By Tayo Odunlami
Corruption is responsible in large measure for the broken promises, the dashed hopes and the shallow dreams that have characterized the existence of the multitude of Nigerians in the last few decades. The choice before us is clear: We either go to war against corruption in all its ramifications or we shall soon be totally consumed by this hydra-headed dragon.
— Catholic Secretariat Forum (Nigeria).
In Nigeria, corruption remains a way of life, especially in government and business. For the past year, the Nigerian media has been awash with reports of shady deals in the executive and legislative corridors. Of course, all the reports attracted the usual concern and criticisms from the civil society—including the Catholic Church of Nigeria, whose clergy have been vocal in the condemnation of vice. And of course, little has come of the allegations, and only a few people have been prosecuted. With top public officials and their private-sector collaborators consistently reported to be involved in shady deals, it appears that corruption in Nigeria has in no way abated.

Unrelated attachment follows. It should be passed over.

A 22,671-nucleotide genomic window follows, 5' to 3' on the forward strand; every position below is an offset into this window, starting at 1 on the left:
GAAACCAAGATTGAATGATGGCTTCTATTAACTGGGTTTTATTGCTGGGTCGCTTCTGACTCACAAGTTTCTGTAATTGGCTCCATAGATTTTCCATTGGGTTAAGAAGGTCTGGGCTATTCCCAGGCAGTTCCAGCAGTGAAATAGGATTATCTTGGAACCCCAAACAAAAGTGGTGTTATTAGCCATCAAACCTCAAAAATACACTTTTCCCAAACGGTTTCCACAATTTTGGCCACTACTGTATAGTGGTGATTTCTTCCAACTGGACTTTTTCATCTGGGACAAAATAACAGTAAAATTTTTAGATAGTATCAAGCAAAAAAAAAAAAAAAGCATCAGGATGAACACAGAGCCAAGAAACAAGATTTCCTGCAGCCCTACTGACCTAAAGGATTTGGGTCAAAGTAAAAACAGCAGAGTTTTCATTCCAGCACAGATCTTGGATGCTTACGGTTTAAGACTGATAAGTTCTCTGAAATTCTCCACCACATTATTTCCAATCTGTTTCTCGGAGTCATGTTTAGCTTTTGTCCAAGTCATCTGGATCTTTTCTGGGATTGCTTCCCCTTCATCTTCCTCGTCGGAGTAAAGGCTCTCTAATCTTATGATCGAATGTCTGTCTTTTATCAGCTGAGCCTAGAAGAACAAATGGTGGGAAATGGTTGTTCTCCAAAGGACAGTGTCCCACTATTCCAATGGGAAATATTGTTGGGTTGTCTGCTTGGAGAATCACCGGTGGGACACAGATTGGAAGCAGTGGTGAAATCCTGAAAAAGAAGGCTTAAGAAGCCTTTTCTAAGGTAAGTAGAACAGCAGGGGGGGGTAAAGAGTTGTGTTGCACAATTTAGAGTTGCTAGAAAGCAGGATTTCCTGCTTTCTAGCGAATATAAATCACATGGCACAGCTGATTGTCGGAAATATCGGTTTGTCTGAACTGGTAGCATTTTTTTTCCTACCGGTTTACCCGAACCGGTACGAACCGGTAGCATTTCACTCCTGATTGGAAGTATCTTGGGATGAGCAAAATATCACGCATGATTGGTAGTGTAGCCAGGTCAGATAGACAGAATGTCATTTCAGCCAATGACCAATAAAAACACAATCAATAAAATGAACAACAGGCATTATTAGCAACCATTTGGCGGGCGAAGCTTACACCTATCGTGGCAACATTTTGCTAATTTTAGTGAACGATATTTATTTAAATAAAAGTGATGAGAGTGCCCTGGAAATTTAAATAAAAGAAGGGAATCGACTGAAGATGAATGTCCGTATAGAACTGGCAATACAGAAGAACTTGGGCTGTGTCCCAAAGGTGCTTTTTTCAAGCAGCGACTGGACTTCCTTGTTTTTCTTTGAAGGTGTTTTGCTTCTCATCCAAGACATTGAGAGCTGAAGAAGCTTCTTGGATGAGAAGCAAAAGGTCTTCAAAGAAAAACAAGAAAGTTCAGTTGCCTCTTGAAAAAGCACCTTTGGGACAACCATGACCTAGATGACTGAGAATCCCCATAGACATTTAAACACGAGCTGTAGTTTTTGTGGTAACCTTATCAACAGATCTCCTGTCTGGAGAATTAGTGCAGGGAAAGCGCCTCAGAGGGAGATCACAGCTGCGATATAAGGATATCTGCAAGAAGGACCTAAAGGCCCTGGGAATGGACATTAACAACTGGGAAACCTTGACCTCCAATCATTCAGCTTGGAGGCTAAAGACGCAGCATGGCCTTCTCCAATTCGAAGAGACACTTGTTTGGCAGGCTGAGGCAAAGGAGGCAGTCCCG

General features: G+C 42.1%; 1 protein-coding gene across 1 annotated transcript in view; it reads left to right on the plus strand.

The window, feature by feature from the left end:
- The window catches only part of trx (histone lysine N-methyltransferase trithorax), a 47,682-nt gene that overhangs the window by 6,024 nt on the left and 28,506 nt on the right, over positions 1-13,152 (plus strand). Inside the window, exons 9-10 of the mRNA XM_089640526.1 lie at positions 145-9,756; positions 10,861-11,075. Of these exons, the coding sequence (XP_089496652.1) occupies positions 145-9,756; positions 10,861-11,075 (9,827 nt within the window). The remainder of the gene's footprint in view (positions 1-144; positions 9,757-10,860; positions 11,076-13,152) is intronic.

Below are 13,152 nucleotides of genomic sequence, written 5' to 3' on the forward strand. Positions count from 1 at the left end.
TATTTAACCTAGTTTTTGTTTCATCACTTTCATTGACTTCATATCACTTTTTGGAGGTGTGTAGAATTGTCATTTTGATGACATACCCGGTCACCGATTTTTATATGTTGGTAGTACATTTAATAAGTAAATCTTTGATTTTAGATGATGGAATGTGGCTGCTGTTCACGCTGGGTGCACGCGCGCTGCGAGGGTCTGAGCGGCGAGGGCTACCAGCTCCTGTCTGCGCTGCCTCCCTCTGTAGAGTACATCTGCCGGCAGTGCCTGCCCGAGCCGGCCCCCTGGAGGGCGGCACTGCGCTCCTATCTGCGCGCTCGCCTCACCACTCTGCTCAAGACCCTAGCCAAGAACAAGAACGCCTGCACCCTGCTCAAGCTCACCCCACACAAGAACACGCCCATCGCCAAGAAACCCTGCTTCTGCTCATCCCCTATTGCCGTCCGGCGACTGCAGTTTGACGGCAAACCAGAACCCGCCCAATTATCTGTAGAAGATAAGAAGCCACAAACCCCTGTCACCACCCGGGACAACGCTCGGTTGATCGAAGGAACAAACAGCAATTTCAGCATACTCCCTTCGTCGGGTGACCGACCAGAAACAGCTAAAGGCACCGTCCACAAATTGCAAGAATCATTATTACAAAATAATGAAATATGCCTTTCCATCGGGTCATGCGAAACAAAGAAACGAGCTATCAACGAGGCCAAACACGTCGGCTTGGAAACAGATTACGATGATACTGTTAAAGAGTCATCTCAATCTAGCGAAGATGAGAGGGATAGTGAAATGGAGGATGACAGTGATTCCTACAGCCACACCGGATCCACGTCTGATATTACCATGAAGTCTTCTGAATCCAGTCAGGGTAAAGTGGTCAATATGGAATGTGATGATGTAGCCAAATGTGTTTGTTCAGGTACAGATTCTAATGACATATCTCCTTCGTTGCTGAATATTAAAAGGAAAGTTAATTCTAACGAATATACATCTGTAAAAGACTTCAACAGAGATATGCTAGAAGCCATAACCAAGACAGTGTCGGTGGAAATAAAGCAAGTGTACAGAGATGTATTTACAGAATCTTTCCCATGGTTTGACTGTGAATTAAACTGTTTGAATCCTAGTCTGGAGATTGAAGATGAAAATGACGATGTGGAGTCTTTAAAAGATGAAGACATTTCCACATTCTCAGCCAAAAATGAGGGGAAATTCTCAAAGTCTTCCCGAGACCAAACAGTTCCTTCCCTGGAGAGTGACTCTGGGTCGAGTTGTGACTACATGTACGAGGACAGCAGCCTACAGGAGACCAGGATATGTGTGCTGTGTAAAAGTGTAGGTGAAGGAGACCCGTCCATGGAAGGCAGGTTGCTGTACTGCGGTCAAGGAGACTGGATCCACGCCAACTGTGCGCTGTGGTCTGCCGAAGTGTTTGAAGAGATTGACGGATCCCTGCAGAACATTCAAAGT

One scandal in particular exemplifies the extent of the sorry situation. Implicated are members of the Senate. The upper house of the National Assembly has consistently been the target of allegations of scandals. Among the scandals: in 1999, a sum of 850,000 naira (about US$6,000) was allegedly paid to some senators in exchange for their votes for Evan Enwerem, President Olusegun Obasanjo's choice as Senate president. The senators had favored Chuba Okadigbo, the charismatic—and recently deceased—orator, but Obasanjo preferred Enwerem. Cash, rather than argument, is said to have swayed the senators to the executive's choice. The scandal kicked off what has since become the hallmark of the chamber.